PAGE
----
10:18 < rcurtin> to me, this almost guarantees they used the MATLAB implementation of LMNN, which we already know to be inefficient since it computes the full distance matrix
10:18 < rcurtin> so, an "efficient" implementation of BoostMetric may behave entirely differently than their results (with respect to speed at least)
10:18 < manish72942> Ya, they have even referenced it in their implementation
10:18 < rcurtin> so I don't mean to say BoostMetric is bad or anything, of course---I just mean that we can't be sure of exactly what we will encounter with respect to speed
10:19 < rcurtin> do you think you would rather implement BoostMetric or keep working on the LMNN optimizations? (or perhaps you feel that you can do both in parallel?)
10:21 < manish72942> from your above comments it looks like we already have done all these optimization, so we shouldn't be expecting much from this. But still let's give it a shot, maybe just today itself I will try to work it out.
10:22 < rcurtin> I think it's still completely possible that all of our LMNN optimizations will apply to BoostMetric
10:22 < rcurtin> and if it doesn't fit exactly into the optimizer API, that's ok---after all, our existing AdaBoost implementation does not either
10:23 < rcurtin> but as far as any paper goes, we can say, e.g., "we have provided order-of-magnitude+ speedups to LMNN and expect that these would be applicable to LMNN derivatives such as BoostMetric, PSMetric, etc."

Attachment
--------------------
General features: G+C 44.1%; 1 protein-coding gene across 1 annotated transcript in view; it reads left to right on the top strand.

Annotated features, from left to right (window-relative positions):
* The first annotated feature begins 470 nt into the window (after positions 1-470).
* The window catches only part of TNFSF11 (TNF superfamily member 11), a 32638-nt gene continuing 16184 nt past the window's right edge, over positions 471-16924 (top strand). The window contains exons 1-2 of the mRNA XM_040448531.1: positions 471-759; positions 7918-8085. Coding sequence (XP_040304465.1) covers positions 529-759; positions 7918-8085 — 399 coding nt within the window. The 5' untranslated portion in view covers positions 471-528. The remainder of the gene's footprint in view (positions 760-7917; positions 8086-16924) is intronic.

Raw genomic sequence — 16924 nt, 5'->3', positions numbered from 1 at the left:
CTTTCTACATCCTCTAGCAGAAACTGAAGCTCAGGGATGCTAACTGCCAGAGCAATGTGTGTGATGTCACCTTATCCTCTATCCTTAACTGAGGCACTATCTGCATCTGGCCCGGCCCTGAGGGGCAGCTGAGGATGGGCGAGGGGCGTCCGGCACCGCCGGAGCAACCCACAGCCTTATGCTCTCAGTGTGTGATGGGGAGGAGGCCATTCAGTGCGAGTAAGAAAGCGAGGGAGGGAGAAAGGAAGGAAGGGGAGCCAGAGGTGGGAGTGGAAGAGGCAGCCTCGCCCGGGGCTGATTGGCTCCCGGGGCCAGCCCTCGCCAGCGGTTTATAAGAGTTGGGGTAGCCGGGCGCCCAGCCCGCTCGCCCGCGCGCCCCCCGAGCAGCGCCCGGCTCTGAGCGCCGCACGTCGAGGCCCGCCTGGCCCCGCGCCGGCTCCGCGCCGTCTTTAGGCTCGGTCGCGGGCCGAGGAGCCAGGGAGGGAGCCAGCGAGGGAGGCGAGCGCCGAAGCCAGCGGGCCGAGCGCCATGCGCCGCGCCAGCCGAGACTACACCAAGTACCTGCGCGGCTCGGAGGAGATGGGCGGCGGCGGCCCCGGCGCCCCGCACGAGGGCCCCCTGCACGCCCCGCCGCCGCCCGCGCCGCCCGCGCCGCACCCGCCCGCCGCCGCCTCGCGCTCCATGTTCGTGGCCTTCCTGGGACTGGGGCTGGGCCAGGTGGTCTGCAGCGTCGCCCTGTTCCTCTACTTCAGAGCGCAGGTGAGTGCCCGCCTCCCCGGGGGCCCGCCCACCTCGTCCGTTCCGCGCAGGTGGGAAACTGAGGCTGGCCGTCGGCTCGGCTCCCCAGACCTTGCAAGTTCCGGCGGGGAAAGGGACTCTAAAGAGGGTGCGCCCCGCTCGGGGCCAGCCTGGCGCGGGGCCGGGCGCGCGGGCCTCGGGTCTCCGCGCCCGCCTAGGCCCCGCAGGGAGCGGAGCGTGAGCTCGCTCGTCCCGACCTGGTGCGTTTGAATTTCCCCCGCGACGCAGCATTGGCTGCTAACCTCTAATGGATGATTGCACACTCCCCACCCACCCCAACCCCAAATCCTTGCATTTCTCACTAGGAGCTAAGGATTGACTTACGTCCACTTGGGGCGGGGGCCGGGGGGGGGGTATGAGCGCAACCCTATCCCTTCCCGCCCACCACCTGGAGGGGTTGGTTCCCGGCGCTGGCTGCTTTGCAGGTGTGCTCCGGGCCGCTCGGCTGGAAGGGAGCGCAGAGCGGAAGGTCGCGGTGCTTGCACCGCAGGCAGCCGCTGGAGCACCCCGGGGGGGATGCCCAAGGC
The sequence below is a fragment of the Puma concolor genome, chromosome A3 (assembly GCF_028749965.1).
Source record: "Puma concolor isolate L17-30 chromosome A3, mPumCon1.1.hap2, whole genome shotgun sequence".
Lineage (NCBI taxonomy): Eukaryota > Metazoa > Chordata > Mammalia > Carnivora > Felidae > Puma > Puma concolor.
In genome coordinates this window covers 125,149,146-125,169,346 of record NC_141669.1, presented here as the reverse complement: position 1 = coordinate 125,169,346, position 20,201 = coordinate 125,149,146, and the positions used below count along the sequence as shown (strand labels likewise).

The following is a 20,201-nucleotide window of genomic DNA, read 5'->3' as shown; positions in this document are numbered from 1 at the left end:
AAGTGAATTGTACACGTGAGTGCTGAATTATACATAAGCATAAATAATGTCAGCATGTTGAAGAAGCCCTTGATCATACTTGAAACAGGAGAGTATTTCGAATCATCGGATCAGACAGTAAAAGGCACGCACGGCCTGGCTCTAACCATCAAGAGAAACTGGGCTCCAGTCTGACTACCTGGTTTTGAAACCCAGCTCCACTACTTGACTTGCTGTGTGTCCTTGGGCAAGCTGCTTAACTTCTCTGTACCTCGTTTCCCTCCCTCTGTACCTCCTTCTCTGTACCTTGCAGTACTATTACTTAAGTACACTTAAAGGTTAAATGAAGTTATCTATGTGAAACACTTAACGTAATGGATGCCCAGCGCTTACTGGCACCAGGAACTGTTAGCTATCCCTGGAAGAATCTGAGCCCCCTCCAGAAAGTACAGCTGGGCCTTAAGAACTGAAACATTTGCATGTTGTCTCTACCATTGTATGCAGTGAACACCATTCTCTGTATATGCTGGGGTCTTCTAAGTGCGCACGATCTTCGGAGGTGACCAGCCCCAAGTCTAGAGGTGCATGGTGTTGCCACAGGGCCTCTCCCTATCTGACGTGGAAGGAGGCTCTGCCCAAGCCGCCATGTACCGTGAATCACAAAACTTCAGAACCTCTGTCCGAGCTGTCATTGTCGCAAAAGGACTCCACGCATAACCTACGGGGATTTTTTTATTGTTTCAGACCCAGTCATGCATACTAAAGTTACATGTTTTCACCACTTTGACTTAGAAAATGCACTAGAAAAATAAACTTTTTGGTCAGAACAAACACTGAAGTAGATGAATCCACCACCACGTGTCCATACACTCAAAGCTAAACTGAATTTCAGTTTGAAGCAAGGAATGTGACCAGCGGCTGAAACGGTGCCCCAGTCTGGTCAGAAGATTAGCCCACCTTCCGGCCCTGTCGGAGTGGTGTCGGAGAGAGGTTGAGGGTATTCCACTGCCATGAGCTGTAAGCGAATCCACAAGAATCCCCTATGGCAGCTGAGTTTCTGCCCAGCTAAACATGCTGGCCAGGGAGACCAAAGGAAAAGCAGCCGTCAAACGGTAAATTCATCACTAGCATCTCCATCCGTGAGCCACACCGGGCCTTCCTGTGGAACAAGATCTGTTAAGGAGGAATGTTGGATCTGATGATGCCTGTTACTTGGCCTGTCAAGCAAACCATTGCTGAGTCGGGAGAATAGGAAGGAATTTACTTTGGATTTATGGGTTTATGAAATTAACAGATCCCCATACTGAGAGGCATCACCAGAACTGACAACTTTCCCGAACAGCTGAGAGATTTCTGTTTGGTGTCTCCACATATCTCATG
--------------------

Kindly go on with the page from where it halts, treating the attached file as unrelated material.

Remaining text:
10:23 < manish72942> I will try to make a rough implementation today and will see, whether it's any good continuing working on boost metric.
10:24 < manish72942> agreed, we are at least in position to claim that
10:27 < rcurtin> but I don't think we can persuasively say, e.g., "we got a little bit of speedup for LMNN and also implemented BoostMetric but roughly only see the same results as the BoostMetric paper" :)
10:27 < rcurtin> anyway, yeah, that sounds good, let's see what the rough implementation does
10:31 < manish72942> :)
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11:34 < ShikharJ> lozhnikov: zoq : I hace tried debugging the RBM PR to an extent, but I'm unable to get the test accuracy up. Could you guys take a review of the code please?
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12:17 < zoq> ShikharJ: Can you narrow down the issue to some part of the code? I'll take a look at the code later today, but I think it would be helpful to get some additional information, maybe you can tell us what you already tried?
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14:06 < sumedhghaisas> Atharva: Hi Atharva
14:06 < sumedhghaisas> Hows it going?
14:07 < sumedhghaisas> Did the model work with MeanSquaredError?
14:08 < ShikharJ> zoq: I have added the support for mini-batches, but I'm doubtful of the usefulness of the design (I'd refactor the entire PR to use SFINAE + enable_if<>). Plus I'm not sure where the FreeEnergy function of SSRBM originates from. That, and a number of issues while working with mini-batch inputs since most of the code was designed keeping single input in mind, but the tests make use of mini-batches.
14:20 < ShikharJ> zoq: Most of the other part of the code is correct, but these issues are likely to be the cause of trouble. More specifically, the ones relating to updation of gradients.
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14:59 < zoq> ShikharJ: I guess, it would make sense to switch back to the single input case, if that might cause some issues; don't think training over minbatches is that important at least at this point.
15:00 < zoq> Also, this sounds like that we should start with the free energy function.
15:01 < ShikharJ> zoq: I tried augmenting the test-cases for single inputs, but even there the accuracy is not good, so there's probably a problem with our Evaluate-Gradient routines.